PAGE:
One may think that a short attention span is novel to the social media age. But I’d like to propose that if someone’s attention is caught, time is an irrelevant factor. With that being said, let’s not waste too much time jump straight into the crux of the matter: How does a writer catch a reader’s attention? 

 

The Art of Writing a Hook 

What you’re looking to do here, when you begin a story, is to spark intrigue. A reader should read your text and be compelled to unravel what happens next. Once you catch the reader’s attention, you have all the time in the world for exposition and establishing other elements of a story. 

There are many ways to get your reader hooked. 

 

#1: Open with something unexpected. 

Absurdity is a great way to catch someone’s attention. Begin your story with something that makes people pause and go, ‘Hang on, wait, what?’. Take a look at this sentence, which the opening sentence of Franz Kafka’s seminal text The Metamorphosis: 

As Gregor Samsa awoke one morning from uneasy dreams he found himself transformed in his bed into a gigantic insect. 

On reading this, your reader instantly realizes that they are moving into the uncharted territory of the unexpected, and are keen to deconstruct what this sentence implies. Is it literal or some kind of metaphor? Where exactly is Kafka leading with this? These are all questions you may have, on reading this sentence. 

 

#2: Start with an action. 

Action is a great way to introduce a dramatic effect. Narration is relatively pedestrian in this regard because an unexplained action creates suspense. A reader often wants to know why something is happening, and it’s far more satisfying to unravel it over a course of a few paragraphs or pages that it is to be directly told about it. 

As examples, you may open with a fight, or the discovery of a dead body, or a group of people being stranded in a jungle. You’re looking for a pivotal moment in a larger situation. This device of starting a story with an action that has no explanation is called ‘in medias res’, which literally means ‘in the midst of things’. This evokes fascination in a reader, making them wonder how things got here in the first place.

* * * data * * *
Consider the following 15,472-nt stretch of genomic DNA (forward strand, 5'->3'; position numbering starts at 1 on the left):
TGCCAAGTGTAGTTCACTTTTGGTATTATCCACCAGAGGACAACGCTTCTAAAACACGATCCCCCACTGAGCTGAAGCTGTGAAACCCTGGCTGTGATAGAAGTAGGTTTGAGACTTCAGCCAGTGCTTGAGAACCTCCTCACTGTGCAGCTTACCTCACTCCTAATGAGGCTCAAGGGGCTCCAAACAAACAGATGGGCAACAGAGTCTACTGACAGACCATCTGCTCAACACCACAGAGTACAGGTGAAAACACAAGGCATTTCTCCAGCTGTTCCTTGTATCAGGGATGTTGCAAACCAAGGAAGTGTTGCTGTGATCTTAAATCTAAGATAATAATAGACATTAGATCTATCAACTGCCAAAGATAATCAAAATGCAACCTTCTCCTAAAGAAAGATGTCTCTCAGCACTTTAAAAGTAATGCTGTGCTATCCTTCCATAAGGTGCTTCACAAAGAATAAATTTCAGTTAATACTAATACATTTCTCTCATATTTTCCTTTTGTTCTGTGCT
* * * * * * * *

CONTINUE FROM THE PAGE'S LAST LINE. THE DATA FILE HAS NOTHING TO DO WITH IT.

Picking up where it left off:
#3: Draw them in with sensory imagery. 

Sensory details are a great way to get a reader involved/immersed in a story. 

It was a bright cold day in April, and the clocks were striking thirteen. Winston Smith, his chin nuzzled into his breast in an effort to escape the vile wind, slipped quickly through the glass doors of Victory Mansions, though not quickly enough to prevent a swirl of gritty dust from entering along with him. The hallway smelt of boiled cabbage and old rag mats.

The above passage was from George Orwell’s 1984. By describing the sensations of Orwell’s fictional world, a reader is drawn in to the universe because they visualize or simulate the experience of what’s being written. 

 

#4: Introduce a memorable character or narrator. 

An intriguing figure instantly catches a reader’s attention. Focus on how you can make them appear interesting and mysterious as soon as your reader encounters them. For this, you can focus on their quirks, eccentricities, anything that could spark a conversation around it. 

If you really want to hear about it, the first thing you’ll probably want to know is where I was born, and what my lousy childhood was like, and how my parents were occupied and all before they had me, and all that David Copperfield kind of crap, but I don’t feel like going into it, if you want to know the truth.

That was the opening paragraph of JD Salinger’s Catcher in the Rye, a novel that is often considered a fine example of teenage angst and alienation. Two things are happening here: one is that Holden Caulfield is established as a relatable character, and two, he is directly beckoning us to his world as we begin to see a glimpse of his worldview.